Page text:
This Is Spinal Tap was such a film. Although a crazy success on home video and rock group tour busses, if you wanted to see it in 1984, you had to drive to the Fine Arts Theater downtown. Spinal Tap achieves something few comedies ever do—although a brilliant parody of rock documentaries and a vicious satire of the music business, the audience also comes to know and love the members of the band. Portions of the film have become iconic: exploding drummers and amplifiers that go up to “eleven,” but the real value of the film is found in a late scene where Christopher Guests’s character tells Michael McKean’s character to “do a good show.” Not many comedies this scathing, indeed, not many comedies this funny get us to care about the characters in quite this way. To top it all off, the bulk of the film was ad-libbed by its cast, working from a loose outline, and the film features parody songs written by the cast and skewering several genres of popular music: “Give Me Some Money” (a Beatles send-up), “Listen to the Flower People” (psychedelic excess), “Big Bottom” (heavy metal misogyny), and “Tonight, I’m Gonna Rock You, Tonight” (heavy metal redundancy). Like Stranger Than Paradise, This is Spinal Tap opened my eyes to what a film could be, expanding on the lexicon of classics and “the canon” my University film professors had lectured on and screened. God, the hundreds of hours I spent there.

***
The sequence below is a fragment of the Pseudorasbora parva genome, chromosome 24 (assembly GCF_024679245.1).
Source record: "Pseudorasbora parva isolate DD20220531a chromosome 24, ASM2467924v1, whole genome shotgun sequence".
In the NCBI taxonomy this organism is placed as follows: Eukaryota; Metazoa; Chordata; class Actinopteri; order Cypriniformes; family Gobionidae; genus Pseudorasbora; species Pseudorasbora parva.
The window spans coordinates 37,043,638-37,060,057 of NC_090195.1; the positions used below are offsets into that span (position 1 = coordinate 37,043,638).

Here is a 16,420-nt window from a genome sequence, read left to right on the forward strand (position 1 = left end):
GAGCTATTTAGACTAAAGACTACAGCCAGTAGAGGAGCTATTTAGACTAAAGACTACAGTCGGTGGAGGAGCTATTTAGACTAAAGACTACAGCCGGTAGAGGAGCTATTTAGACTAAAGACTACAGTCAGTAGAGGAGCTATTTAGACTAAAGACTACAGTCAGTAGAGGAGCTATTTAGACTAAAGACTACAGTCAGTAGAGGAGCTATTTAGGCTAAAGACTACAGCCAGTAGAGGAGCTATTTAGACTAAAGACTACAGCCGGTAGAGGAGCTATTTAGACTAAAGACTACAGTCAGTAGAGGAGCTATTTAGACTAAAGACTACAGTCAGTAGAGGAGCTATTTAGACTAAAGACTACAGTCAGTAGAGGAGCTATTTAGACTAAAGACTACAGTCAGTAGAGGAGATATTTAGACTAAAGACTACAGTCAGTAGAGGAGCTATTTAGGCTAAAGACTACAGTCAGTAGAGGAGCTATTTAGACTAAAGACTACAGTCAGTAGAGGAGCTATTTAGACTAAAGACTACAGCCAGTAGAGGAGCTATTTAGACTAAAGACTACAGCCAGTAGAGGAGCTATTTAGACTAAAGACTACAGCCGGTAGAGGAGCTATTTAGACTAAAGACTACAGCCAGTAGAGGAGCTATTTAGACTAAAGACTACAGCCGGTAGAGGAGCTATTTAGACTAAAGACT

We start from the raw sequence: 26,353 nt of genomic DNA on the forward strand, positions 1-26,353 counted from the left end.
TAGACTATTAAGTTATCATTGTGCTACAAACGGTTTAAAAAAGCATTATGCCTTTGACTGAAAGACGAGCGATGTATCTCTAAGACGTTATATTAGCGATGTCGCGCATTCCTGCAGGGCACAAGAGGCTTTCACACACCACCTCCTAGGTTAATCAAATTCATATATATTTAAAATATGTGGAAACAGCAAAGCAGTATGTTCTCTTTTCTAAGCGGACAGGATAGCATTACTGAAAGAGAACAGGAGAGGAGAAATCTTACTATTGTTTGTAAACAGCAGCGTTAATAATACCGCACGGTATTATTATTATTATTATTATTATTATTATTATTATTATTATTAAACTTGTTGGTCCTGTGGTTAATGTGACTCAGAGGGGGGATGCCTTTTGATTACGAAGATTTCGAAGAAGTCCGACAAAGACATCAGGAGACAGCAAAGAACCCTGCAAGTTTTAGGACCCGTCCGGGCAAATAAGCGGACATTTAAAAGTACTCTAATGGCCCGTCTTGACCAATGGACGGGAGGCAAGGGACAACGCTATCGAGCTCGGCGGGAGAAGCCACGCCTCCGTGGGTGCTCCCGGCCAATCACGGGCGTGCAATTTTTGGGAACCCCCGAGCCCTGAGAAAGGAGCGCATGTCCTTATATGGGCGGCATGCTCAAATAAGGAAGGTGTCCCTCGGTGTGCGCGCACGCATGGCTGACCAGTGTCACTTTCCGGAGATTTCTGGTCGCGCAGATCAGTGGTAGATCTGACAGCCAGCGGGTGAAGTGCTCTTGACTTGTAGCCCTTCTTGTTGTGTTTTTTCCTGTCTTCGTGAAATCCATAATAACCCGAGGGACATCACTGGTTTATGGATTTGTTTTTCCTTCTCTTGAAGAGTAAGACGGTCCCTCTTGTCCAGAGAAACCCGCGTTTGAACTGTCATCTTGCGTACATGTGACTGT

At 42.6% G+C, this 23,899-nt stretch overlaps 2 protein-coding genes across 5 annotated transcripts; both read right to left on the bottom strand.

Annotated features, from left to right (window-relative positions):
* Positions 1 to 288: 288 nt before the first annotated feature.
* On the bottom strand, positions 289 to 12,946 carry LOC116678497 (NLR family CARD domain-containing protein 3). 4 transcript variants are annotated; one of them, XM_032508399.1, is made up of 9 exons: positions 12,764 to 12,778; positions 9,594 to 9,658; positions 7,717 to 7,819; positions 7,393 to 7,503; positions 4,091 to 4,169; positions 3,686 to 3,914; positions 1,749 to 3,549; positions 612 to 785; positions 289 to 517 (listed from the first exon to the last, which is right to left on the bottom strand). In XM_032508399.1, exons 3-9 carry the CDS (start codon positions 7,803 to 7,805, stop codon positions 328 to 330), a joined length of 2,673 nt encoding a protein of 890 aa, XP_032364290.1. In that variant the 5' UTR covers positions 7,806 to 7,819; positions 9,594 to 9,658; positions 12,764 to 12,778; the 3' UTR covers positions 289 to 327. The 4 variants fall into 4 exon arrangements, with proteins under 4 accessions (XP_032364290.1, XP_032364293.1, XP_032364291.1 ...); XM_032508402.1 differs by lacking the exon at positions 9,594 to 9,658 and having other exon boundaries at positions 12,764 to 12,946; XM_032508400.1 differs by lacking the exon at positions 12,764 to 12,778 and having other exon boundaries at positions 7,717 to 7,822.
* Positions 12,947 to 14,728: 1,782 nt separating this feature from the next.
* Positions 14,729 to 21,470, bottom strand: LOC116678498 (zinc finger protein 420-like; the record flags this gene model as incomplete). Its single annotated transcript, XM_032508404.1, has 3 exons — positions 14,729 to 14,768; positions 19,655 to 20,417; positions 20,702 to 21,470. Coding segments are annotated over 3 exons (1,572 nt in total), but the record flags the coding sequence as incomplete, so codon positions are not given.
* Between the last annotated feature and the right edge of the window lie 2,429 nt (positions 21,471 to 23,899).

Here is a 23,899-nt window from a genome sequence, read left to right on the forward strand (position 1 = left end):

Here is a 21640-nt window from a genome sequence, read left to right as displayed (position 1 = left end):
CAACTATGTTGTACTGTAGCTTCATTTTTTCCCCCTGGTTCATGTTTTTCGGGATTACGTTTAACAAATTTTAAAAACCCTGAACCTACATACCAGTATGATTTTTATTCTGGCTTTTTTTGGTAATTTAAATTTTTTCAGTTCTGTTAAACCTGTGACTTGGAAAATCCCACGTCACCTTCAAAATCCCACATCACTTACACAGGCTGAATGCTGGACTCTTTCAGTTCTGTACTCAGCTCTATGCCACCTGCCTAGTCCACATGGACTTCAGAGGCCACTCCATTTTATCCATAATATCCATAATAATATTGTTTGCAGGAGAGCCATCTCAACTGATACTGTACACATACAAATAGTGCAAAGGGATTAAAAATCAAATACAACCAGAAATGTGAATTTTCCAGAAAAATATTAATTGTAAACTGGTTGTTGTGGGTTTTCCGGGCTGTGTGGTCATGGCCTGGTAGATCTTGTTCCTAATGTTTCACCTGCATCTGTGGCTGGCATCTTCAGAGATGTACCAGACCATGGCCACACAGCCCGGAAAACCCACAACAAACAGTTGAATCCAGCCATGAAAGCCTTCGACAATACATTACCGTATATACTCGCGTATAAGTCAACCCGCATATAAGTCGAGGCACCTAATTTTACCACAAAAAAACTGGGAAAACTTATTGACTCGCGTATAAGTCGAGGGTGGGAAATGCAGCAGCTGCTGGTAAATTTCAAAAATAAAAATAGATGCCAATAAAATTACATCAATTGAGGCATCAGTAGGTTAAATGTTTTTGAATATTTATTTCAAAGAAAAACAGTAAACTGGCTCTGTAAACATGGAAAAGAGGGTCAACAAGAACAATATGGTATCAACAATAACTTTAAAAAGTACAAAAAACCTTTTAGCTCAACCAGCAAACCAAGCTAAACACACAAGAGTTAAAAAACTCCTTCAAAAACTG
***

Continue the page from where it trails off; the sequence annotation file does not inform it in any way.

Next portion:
Thank you, Fine Arts Theater. I miss you.


  1. Great article. I missed out on visiting the Fine Arts in my youth which I'm kicking myself over. That Cinema Treasures site is something isn't it? I could spend hours on that thing. Did the Fine Arts have a fancier decor or was it more similar to a regular art house theater?

  2. Passed by that place maybe a thousand times on my way to meet Mike P for lunch during college.

  3. FTM community, I will reveal here that, every time JB and I play any game, the victor will invariably announce at the end "I am de vee-ner!" in deference to Stranger Than Paradise.